In Which We Knew A Wizard Once And He Was A Dick

Dumbledont

by ETHAN PETERSON

The Magicians
creators Sera Gamble and John McNamara

Screen Shot 2016-02-04 at 8.32.05 AMFor one magnificent moment, The Chronicles of Narnia is mysterious, frightening, and full of possibilities. Then it introduces Jesus, a lion. At least, when those white kids entered that wardrobe, there was the possibility something entertaining would come out of it. The Magicians, adapted from Lev Grossman’s trilogy of the same name, does not even have that.

How boring is The Magicians? Well, let me get your take on how much you care about the emotional problems of white Ivy leaguers, who are the central characters of The Magicians. OK, so you know that doofus Rory Gilmore was dating whose father owned a newspaper? His name was Logan Shewterprince or something like that. That guy was a selfless, altruistic champion compared to these people.

My professors — not at any Ivy League-affiliated institution — used to tell me that I used too many rhetorical questions in my writing. When I asked them why this was a problem, they explained they weren’t sure, but they had been told it was a sign of bad writing. Well, if they were telling the truth then both myself and the writers of The Magicians have a lot to answer for, since seventy percent of the dialogue in this thing is questions, and no one has the answers.

Quentin Coldwater (Jason Ralph) is a white guy with big problems. Driving a car makes him nervvies, so he Narnia-enters a magic liberal arts college in upstate New York, Brakebills, to study magic. (The campus looks vaguely like Columbia.) It is emphasized that few of the students or faculty are very good at magic, except for a blonde woman named Alice (Olivia Taylor Dudley) who wears skirts that end at the midpoint of her thighs. Alice can’t really act very well, so it is good The Magicians will write her off the show basically after the first season.

And there will be future seasons. Despite the fact that The Magicians spends a lot of time hinting at satire of C.S. Lewis and J.K. Rowling, holding back the criticism just enough to ensure none of the jokes are actually funny, The Magicians is at least better written than most of the trash that has made its way to the execrable SyFy network. This is maybe not saying very much.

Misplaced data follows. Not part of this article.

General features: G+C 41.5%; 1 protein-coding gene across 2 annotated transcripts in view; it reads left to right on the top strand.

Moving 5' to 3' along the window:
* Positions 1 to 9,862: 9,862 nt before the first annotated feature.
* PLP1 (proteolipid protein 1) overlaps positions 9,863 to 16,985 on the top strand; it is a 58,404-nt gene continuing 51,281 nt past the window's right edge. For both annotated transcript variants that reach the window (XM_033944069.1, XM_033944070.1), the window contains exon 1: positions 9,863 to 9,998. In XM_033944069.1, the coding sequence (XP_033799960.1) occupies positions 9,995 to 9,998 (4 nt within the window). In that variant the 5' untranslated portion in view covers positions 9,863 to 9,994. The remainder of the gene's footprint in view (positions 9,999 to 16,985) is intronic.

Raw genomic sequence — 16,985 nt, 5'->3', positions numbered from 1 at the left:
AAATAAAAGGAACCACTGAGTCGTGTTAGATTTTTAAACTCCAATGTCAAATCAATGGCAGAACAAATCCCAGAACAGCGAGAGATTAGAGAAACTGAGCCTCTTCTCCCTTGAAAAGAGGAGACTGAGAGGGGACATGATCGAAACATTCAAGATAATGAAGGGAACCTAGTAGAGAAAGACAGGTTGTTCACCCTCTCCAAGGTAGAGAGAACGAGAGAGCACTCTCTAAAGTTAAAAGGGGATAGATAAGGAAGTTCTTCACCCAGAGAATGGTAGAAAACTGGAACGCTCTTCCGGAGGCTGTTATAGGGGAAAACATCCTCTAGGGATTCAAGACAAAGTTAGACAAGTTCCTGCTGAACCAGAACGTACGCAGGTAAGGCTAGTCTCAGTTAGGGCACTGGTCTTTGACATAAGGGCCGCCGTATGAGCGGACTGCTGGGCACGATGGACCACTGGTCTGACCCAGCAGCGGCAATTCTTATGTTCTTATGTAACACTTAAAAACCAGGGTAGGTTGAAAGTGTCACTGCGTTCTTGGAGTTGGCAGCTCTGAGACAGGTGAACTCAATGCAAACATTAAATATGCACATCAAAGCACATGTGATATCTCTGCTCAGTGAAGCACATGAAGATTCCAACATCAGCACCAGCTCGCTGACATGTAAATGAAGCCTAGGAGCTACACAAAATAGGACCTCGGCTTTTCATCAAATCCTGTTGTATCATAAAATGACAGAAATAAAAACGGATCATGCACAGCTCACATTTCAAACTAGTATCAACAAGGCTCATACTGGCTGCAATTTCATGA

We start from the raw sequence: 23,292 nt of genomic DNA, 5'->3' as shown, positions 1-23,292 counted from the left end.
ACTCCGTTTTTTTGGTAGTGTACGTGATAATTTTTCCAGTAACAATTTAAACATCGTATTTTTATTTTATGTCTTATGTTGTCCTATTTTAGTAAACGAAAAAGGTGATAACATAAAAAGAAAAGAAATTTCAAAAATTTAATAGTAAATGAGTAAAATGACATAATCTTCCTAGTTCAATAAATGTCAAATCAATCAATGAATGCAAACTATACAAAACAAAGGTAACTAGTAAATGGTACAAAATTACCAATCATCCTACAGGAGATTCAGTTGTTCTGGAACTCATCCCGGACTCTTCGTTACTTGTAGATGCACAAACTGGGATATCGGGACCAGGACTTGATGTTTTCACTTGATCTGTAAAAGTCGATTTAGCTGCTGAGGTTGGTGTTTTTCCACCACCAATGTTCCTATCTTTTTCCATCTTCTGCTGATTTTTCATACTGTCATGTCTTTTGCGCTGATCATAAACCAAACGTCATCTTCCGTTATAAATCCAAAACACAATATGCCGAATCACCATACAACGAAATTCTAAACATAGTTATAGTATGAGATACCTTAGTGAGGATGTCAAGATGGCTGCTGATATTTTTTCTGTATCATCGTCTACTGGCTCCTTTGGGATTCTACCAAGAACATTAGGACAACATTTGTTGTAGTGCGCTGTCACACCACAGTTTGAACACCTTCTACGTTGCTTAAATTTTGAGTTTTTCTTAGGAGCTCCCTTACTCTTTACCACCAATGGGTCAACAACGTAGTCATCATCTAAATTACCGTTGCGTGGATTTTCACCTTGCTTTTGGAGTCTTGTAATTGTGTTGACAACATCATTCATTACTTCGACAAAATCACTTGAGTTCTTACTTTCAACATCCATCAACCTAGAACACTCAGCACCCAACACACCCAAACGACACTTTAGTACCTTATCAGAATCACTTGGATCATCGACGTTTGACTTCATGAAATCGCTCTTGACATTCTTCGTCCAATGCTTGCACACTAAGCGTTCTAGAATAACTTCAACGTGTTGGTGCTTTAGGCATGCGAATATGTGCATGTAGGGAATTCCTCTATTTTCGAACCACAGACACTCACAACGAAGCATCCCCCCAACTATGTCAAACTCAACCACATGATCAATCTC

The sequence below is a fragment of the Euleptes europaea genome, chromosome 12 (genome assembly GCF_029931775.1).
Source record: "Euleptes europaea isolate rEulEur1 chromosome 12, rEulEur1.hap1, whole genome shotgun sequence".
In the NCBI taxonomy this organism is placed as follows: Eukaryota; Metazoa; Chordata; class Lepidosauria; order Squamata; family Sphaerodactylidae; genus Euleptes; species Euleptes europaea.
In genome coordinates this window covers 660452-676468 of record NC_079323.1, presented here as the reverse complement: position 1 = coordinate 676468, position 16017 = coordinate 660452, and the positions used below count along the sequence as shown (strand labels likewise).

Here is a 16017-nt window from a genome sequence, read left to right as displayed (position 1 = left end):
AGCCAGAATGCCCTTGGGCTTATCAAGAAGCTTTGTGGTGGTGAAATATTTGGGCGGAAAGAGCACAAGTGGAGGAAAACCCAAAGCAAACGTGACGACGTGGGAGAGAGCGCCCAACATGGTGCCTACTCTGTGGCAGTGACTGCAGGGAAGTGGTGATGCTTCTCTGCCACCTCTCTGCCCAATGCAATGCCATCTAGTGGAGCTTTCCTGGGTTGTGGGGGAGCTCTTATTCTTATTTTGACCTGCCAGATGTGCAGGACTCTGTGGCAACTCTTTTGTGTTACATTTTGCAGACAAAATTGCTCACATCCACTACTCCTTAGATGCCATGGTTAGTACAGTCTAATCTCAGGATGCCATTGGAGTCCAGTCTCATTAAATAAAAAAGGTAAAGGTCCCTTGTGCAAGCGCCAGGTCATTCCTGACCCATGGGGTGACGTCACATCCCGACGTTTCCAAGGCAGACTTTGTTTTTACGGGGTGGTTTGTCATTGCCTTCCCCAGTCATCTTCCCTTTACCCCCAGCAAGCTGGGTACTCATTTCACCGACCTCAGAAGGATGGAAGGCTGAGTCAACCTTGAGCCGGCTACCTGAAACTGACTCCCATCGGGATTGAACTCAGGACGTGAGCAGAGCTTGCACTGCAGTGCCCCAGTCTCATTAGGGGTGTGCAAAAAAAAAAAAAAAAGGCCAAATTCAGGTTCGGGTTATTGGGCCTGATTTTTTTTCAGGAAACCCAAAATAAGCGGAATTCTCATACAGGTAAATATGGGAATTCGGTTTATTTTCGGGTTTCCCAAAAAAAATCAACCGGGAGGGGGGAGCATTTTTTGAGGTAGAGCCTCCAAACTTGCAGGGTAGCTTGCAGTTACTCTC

The scenes with Coldwater at his school are pretty bad. Ralph is a good-looking fellow, but an incredibly low energy actor and he more whines than delivers most of his lines. He makes two other white friends and starts vibing with the blonde girl. No indication is given why any of these people care for him at all; he is the male Mary Sue and don’t you forget it. In a much more amusing subplot, Quentin’s muggle friend Julia Wicker (the super-charismatic Stella Maeve) is denied entry to his magic Cornell and starts learning these arts in a cult where tattoos mark the levels of achievement involved.

College and the process of education is not only ripe for satire, but this journey can also feature a tremendous amount of satisfaction for the viewer. Within moments of Quentin’s entrance to Brakesbill, we are told that the university is not very important, the faculty are shit and no one has a terribly great grasp of what magic is or how to operate it. At least we got the sense that Hogwarts was an important place where lots of smart, important people walked the halls. Brakesbill might as well be a homeless shelter with a bar.

Even avoiding parody, The Magicians cannot succeed on its own enthusiasms. Magic in The Magicians is wacky, pointless, stupid and ill-defined. Without extended explication, we can never know what any of the stakes are in this battle over what being white and privileged really means. Recently, some universities revealed they were sending students to a white privilege conference, where they could fully fathom the meaning of their advantages. Some white idiot is always trying to do good and he ends up doing bad or worse, insignificant. This is the only moral of The Magicians.

In order to test Julia’s magical aptitude, a white man locks her to a radiator in the women’s bathroom of a bar where whites go to congregate. I am not joking, there are two people of color in The Magicians. The black character has his eyes torn out and the Indian-American named, for some reason, Penny (Arjun Gupta) experiences unprotected sex and summons a demon from an alternate reality. This is just in the first episode! Was this show executive produced by the Academy of Motion Picture Arts and Sciences?

The only interest here lies in the future of Julia Wicker, who quite clearly should have been the protagonist of The Magicians. At her birthday, Julia thinks she is about to be raped in the bathroom by a guy (David Call) who looks like the genetic cross between Ryan Gosling and Peter Dinklage. He chains her to the radiator in the squalid restroom. She chafes at her constraints and breaks them. Her master is so impressed by this move that she is subsequently locked into a walk-in freezer in Brooklyn. Unbeknownst to Julia, her companion in the cold is the master of this coterie, a ginger woman (Kacey Rohl) who explains in a squeaky voice that she is impressed with her.

Julia is looking for some kind of meaning from life, since now that she knows there is magic, she no longer has the slightest bit of interest in Yale Business School. She ignores her white boyfriend and spends all her time brooding about how she wasn’t accepted at the university Quentin Coldwater gained admission to after performing a few card tricks in front of the admissions committee. It’s a good thing neither of them were Asian, Latino or black, since they would not have had chance at Brookbills to begin with.

Ethan Peterson is a contributor to This Recording. He last wrote in these pages about The Dark Forest.

“Until We Go Down” – Ruelle (mp3)

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